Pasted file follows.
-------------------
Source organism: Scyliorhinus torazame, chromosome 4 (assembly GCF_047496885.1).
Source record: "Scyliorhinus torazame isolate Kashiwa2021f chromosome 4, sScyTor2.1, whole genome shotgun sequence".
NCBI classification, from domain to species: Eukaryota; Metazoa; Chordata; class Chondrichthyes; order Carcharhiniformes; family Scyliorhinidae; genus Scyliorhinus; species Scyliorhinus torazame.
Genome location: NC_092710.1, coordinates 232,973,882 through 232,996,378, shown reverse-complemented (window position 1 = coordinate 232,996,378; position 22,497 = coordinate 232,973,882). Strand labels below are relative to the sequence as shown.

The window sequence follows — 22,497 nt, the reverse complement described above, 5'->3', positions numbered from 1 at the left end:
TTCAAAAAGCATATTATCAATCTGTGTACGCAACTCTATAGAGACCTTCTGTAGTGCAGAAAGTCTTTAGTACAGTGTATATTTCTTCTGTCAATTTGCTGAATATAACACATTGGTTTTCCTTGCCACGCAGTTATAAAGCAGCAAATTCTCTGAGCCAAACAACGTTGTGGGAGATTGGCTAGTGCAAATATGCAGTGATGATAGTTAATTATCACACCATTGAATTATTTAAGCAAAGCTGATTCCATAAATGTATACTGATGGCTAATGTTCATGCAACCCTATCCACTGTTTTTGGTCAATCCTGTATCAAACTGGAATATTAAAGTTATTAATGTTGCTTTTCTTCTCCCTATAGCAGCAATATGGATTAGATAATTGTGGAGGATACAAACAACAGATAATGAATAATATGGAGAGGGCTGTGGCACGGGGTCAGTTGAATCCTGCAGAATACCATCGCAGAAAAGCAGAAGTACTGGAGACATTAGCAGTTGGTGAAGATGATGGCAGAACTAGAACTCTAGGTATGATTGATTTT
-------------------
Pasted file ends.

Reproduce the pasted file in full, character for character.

Source organism: Scyliorhinus torazame, chromosome 4 (assembly GCF_047496885.1).
Source record: "Scyliorhinus torazame isolate Kashiwa2021f chromosome 4, sScyTor2.1, whole genome shotgun sequence".
NCBI classification, from domain to species: Eukaryota; Metazoa; Chordata; class Chondrichthyes; order Carcharhiniformes; family Scyliorhinidae; genus Scyliorhinus; species Scyliorhinus torazame.
Genome location: NC_092710.1, coordinates 232,973,882 through 232,996,378, shown reverse-complemented (window position 1 = coordinate 232,996,378; position 22,497 = coordinate 232,973,882). Strand labels below are relative to the sequence as shown.

The window sequence follows — 22,497 nt, the reverse complement described above, 5'->3', positions numbered from 1 at the left end:
TTCAAAAAGCATATTATCAATCTGTGTACGCAACTCTATAGAGACCTTCTGTAGTGCAGAAAGTCTTTAGTACAGTGTATATTTCTTCTGTCAATTTGCTGAATATAACACATTGGTTTTCCTTGCCACGCAGTTATAAAGCAGCAAATTCTCTGAGCCAAACAACGTTGTGGGAGATTGGCTAGTGCAAATATGCAGTGATGATAGTTAATTATCACACCATTGAATTATTTAAGCAAAGCTGATTCCATAAATGTATACTGATGGCTAATGTTCATGCAACCCTATCCACTGTTTTTGGTCAATCCTGTATCAAACTGGAATATTAAAGTTATTAATGTTGCTTTTCTTCTCCCTATAGCAGCAATATGGATTAGATAATTGTGGAGGATACAAACAACAGATAATGAATAATATGGAGAGGGCTGTGGCACGGGGTCAGTTGAATCCTGCAGAATACCATCGCAGAAAAGCAGAAGTACTGGAGACATTAGCAGTTGGTGAAGATGATGGCAGAACTAGAACTCTAGGTATGATTGATTTT